Even knowing he was being watched, Charlie found it hard to give up his old life. One day, he recalls, McNamara opened the trunk of Charlie's car to find it filled with imported crystal stolen off the docks in Baltimore. "Tommy said, 'What's this?' I said, 'It's crystal. I'm going to sell this stuff.' And he says, "Oh, no you're not. You've got to give it back.'"

Helping keep Charlie in line was Kevin Bonner, the agent assigned to be his undercover partner. Charlie introduced Bonner to his crime buddies as a fellow thief and drug dealer. He respected Bonner's calm manner, quick mind and instincts. But his disguise? Pathetic.

He dressed like a cross between a biker and a construction worker, Charlie thought, and never had much money. He was appalled when Bonner used a credit card to pay for dinner with a drug dealer in Little Italy. Charlie's cronies carried wads of hundred-dollar bills and wore diamond pinkie rings and $200 shirts. Couldn't the FBI give Bonner the clothes and money he needed to look like a respectable drug dealer? Charlie expected his fellow criminals -- he called them "wiseguys" -- to see through Bonner.

But the ruse succeeded -- both Bonner's and Charlie's -- and Charlie met agent Clary in parking lots in Baltimore to turn over tapes, often several times a day. While Charlie collected evidence -- eventually he would hand over 110 tapes -- the FBI held off on indictments and arrests to keep from blowing his cover. He was shaping up to be a valuable informant.

Charlie nonetheless expected his life undercover to be short-lived. You're either a good guy or a bad guy, he thought. How long could he pretend to be both?

One afternoon, shortly after Charlie began wearing a wire, Billy Isaacs turned up at Charlie's house on Keswick Road. Free after five years in federal prison for loan sharking and witness tampering, Isaacs ordered Charlie into his car and drove several blocks north to the Rotunda shopping center.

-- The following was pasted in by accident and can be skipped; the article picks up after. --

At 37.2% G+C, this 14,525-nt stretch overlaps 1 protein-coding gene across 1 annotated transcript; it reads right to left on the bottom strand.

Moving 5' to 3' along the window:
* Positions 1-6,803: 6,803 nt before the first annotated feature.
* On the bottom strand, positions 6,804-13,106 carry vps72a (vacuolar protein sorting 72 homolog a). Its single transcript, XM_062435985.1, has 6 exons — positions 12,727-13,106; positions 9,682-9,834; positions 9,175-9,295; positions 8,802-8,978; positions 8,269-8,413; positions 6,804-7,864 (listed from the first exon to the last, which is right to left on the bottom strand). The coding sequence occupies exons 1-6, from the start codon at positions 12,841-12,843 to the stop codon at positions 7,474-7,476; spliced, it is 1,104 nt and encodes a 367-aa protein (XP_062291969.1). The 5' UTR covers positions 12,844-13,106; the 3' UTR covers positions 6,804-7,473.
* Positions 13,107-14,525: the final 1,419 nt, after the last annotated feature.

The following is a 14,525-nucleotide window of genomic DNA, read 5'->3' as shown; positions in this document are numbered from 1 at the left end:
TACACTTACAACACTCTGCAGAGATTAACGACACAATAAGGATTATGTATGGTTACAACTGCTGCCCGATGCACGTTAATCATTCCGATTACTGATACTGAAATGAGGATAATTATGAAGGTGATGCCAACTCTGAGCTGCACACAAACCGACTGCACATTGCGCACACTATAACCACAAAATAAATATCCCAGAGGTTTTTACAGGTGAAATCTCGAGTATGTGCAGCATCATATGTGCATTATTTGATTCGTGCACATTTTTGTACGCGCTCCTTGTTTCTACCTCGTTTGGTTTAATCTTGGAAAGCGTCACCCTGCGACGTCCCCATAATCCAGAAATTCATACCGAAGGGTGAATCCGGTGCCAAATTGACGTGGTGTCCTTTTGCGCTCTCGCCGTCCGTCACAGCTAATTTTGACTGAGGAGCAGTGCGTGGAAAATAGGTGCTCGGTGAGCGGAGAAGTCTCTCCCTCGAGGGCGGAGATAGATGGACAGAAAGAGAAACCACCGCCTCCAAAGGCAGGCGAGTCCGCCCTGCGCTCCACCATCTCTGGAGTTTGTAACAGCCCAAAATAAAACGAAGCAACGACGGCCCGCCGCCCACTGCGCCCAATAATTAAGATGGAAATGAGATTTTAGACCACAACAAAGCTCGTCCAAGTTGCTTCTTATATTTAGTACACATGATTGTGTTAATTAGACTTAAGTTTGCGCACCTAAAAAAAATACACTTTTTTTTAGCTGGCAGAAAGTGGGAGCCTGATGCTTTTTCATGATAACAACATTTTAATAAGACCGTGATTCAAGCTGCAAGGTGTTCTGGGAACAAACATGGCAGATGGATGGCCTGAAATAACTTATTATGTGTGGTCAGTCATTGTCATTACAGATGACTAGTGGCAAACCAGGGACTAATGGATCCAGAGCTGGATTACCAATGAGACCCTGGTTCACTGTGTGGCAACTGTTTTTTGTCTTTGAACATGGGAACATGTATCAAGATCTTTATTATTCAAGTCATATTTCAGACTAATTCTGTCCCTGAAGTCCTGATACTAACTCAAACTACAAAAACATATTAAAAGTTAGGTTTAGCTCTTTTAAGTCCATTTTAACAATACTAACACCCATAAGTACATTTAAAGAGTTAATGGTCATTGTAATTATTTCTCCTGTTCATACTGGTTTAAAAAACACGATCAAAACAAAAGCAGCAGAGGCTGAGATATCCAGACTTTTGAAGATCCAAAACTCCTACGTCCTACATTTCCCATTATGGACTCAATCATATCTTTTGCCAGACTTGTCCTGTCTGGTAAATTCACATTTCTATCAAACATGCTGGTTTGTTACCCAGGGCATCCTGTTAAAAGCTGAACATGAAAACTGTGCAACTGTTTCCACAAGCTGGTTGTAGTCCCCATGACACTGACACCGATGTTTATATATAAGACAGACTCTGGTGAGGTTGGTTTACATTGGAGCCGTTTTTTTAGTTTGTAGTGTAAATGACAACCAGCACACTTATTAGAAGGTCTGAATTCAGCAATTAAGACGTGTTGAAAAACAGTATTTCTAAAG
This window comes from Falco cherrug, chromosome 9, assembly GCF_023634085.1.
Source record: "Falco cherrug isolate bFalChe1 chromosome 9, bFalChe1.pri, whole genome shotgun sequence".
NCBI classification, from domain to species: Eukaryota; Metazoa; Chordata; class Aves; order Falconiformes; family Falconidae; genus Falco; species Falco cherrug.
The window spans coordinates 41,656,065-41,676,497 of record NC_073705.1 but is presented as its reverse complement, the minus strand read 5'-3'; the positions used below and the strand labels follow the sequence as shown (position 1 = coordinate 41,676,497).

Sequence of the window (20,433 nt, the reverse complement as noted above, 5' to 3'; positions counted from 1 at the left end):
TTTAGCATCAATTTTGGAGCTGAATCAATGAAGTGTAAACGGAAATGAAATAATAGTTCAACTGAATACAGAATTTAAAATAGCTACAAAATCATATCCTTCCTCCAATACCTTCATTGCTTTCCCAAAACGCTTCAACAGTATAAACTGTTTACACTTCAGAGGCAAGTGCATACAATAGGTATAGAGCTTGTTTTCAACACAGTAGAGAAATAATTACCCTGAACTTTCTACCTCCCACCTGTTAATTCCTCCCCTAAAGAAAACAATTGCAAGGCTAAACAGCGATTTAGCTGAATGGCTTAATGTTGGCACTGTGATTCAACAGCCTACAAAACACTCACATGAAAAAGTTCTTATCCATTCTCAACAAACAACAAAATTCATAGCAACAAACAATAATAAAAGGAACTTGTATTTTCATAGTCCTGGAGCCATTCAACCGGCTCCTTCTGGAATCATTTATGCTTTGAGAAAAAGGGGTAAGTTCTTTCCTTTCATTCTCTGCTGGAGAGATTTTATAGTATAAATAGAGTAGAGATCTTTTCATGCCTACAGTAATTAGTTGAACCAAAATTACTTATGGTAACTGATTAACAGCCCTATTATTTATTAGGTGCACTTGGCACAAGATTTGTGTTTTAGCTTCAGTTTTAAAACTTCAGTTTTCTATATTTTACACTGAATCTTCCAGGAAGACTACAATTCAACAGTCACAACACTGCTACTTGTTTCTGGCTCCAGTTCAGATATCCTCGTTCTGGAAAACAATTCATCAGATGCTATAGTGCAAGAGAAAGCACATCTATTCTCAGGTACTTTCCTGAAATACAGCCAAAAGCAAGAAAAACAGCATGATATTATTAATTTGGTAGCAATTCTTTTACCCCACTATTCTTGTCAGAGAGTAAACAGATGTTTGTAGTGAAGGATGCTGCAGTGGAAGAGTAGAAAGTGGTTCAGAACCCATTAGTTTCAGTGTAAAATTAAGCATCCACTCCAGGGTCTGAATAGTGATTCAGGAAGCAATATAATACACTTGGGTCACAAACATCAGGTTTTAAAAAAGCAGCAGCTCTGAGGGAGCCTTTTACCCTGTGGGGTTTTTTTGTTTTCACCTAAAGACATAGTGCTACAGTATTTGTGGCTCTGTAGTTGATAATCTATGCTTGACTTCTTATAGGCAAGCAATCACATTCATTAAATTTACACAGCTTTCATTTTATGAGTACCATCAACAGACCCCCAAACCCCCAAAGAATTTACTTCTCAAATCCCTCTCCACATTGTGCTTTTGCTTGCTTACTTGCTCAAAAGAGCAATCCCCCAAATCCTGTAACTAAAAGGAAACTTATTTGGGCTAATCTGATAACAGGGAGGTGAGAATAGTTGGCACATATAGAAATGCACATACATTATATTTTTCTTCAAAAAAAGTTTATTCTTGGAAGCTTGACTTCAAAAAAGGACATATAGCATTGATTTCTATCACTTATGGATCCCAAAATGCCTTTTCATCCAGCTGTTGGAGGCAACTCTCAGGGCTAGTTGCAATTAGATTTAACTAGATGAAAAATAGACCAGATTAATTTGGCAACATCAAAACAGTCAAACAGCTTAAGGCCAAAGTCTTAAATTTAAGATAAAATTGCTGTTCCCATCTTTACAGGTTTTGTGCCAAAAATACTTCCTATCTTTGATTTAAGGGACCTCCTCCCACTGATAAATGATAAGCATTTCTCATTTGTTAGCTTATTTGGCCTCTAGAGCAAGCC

The account of what happened next, inside the Rotunda, is drawn solely from Charlie's memory, though an FBI agent confirmed that Charlie described the same events to agents at the time. Isaacs' version of the incident could not be obtained; he declined repeated requests for interviews.

Inside the Rotunda, Isaacs directed Charlie to a public men's room and motioned for him to keep quiet. Then he ordered Charlie to strip.

Charlie pretended to be surprised and outraged by Billy's distrust. He pulled down his pants and lifted his shirt, grateful he'd removed the tape recorder from his coat shortly before Isaacs picked him up. Then he feigned his own doubt and asked Billy to strip, too. Billy laughed and refused.

When Billy dropped Charlie off at his house, he rushed to page the FBI.

Don't get in the car again with Isaacs, no matter what, Clary told him. Charlie's panic was palpable, and the agents tried to calm him. But they also weighed the real danger of the situation and asked, was he ready to quit?

Charlie wasn't about to stop his undercover work yet. "I told them, 'I ain't got Billy.' "

That opportunity would come later, when he arrived home one evening to find Isaacs in the kitchen, talking to his wife, Gina, while she made dinner. Because he wasn't wearing his tape recorder, Charlie volunteered to go to the store for a can of gravy --giving him a chance to put on his long coat with the tape recorder tucked in the pocket. When he returned, he sat down at the table.

Charlie kept waiting for Gina to leave the kitchen. But Gina was paralyzed. She was afraid of Billy -- Charlie had told her about the murder -- and afraid of what Billy would do if he discovered the tape recorder.